An application can be made online, by post or by calling Social Security Scotland free on 0800 182 2222. Payments are made every 4-weeks. There are currently delays in processing applications, but payments will be backdated to the date of application. Being in receipt of the Scottish Child Payment does not affect any other UK or Scottish Government benefits that you, or any person in your household, currently receive.

Registering as an overseas company

An overseas company must register with Companies House if they want to set up a place of business in the UK. This would mean that the overseas company has some sort of physical presence in the UK through which it carries on business.

If an overseas company does not have a physical presence in the UK, then they are not usually required to register with Companies House. For example, an independent agent who conducts business on behalf of an overseas company is not seen as the overseas company having a physical presence in the UK, neither is an occasional location such as a hotel where a director of an overseas company may conduct business during periodic visits to the UK.

If the overseas company is required to register, then they must submit a completed OS IN01 form and pay the standard registration fee of £20 to Companies House. If the company is registering its first UK establishment, it must also send Companies House a certified copy of the company’s constitutional documents and a copy of the company’s latest set of accounts (with a certified translation in English if prepared in another language).

The overseas company can be registered using its corporate name (its name under the law of the country of incorporation), or an alternative name under which it proposes to carry-on business in the UK.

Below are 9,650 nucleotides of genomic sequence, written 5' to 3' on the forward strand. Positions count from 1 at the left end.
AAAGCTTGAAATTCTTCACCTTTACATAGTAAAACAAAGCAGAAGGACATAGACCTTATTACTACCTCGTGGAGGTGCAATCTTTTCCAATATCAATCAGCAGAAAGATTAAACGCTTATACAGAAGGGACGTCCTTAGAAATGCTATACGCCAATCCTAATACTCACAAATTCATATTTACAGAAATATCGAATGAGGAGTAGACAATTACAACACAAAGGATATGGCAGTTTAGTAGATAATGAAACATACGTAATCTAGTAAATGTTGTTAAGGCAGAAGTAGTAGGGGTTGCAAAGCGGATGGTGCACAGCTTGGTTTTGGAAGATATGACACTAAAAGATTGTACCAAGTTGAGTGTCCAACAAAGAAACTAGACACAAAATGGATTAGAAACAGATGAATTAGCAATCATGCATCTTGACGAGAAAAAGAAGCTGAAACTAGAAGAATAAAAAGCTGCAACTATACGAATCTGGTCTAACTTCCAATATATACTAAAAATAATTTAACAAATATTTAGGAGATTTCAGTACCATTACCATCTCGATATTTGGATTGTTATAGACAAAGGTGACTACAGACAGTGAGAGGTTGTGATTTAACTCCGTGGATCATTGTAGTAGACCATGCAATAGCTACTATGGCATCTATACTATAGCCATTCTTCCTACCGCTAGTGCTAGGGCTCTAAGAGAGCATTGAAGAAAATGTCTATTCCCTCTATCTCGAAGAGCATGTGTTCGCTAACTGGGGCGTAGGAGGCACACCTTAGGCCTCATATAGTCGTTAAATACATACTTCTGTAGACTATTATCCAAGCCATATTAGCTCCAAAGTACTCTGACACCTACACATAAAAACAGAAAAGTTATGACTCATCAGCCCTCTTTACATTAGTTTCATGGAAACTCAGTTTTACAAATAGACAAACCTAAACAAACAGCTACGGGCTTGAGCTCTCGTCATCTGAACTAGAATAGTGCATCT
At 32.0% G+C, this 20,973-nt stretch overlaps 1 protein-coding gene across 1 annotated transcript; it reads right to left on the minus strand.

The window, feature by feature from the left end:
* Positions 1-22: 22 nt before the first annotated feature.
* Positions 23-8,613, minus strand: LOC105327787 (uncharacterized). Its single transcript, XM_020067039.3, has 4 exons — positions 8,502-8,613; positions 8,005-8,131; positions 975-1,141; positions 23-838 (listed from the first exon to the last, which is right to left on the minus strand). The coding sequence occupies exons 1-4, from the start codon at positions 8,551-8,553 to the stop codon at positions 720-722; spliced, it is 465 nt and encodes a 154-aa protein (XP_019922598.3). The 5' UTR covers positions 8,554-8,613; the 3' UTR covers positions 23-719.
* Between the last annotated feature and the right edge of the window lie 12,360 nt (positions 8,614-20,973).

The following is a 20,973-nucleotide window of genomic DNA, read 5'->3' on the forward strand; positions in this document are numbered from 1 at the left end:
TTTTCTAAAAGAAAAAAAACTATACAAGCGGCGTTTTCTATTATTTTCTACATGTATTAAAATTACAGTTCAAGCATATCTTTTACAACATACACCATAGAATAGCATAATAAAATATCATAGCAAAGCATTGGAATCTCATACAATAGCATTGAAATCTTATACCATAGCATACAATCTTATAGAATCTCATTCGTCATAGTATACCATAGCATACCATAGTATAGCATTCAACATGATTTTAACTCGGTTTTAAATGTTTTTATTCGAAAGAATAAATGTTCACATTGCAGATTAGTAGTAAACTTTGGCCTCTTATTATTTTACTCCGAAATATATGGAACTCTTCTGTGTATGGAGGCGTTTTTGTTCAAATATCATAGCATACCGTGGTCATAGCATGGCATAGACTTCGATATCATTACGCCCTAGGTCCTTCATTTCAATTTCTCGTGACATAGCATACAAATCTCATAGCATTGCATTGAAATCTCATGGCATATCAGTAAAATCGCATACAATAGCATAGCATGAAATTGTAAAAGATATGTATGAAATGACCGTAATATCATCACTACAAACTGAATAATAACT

New laws to mitigate disruption during public service strikes

Working people across the UK will be protected from disruptive strikes thanks to new laws introduced recently. They will allow employers in critical public sectors to maintain minimum levels of service during strikes.

The government is introducing this legislation to ensure that striking workers don’t put the public’s lives at risk and prevent people getting to work, accessing healthcare, and safely going about their daily lives.

The government will first consult on minimum service levels for fire, ambulance, and rail services, recognising the severe disruption that the public faces when these services are impacted by strikes, especially the immediate risk to public safety when blue light services are disrupted.

The government hopes it will not have to use these powers for other sectors included in the Bill, such as education, other transport services, border security, other health services and nuclear decommissioning.

The government expects parties in these sectors to reach a sensible and voluntary agreement between each other on delivering a reasonable level of service when there is strike action. This will, however, be kept under review and the Bill gives the government the power to step in and set minimum service levels should that become necessary.

IHT – estimating an estate’s value

Inheritance Tax (IHT) is levied on a person’s estate when they die and can also be payable during a person’s lifetime on certain trusts and gifts. The rate of Inheritance Tax payable is 40% on death and 20% on lifetime gifts.

The current IHT nil rate band is £325,000 per person, below which no IHT is payable. This is the amount that can be passed on free of IHT as a tax-free threshold. A reduced rate of IHT of 36% (reduced from 40%) applies where 10% or more of a deceased’s net estate after deducting IHT exemptions, reliefs and the nil rate band is left to charity.

In order to ascertain whether or not IHT is due, the executor or personal representative of the deceased must value the deceased's estate. This is done by calculating the total value of the assets and gifts of the deceased and deducting any debts. An initial estimate of the value of the estate’s value should be undertaken to help determine if there is IHT to pay. This includes ascertaining the value of any assets owned by the deceased on the day they died, an analysis of any gifts made in the seven years prior to death and the value of trusts where the deceased had a beneficial interest.

If the estate is likely to owe tax, then full accurate valuations will be required. IHT is usually due six-months after the end of the month in which the deceased died. In certain cases, it is possible to pay by instalments or to make payments later with the addition of interest.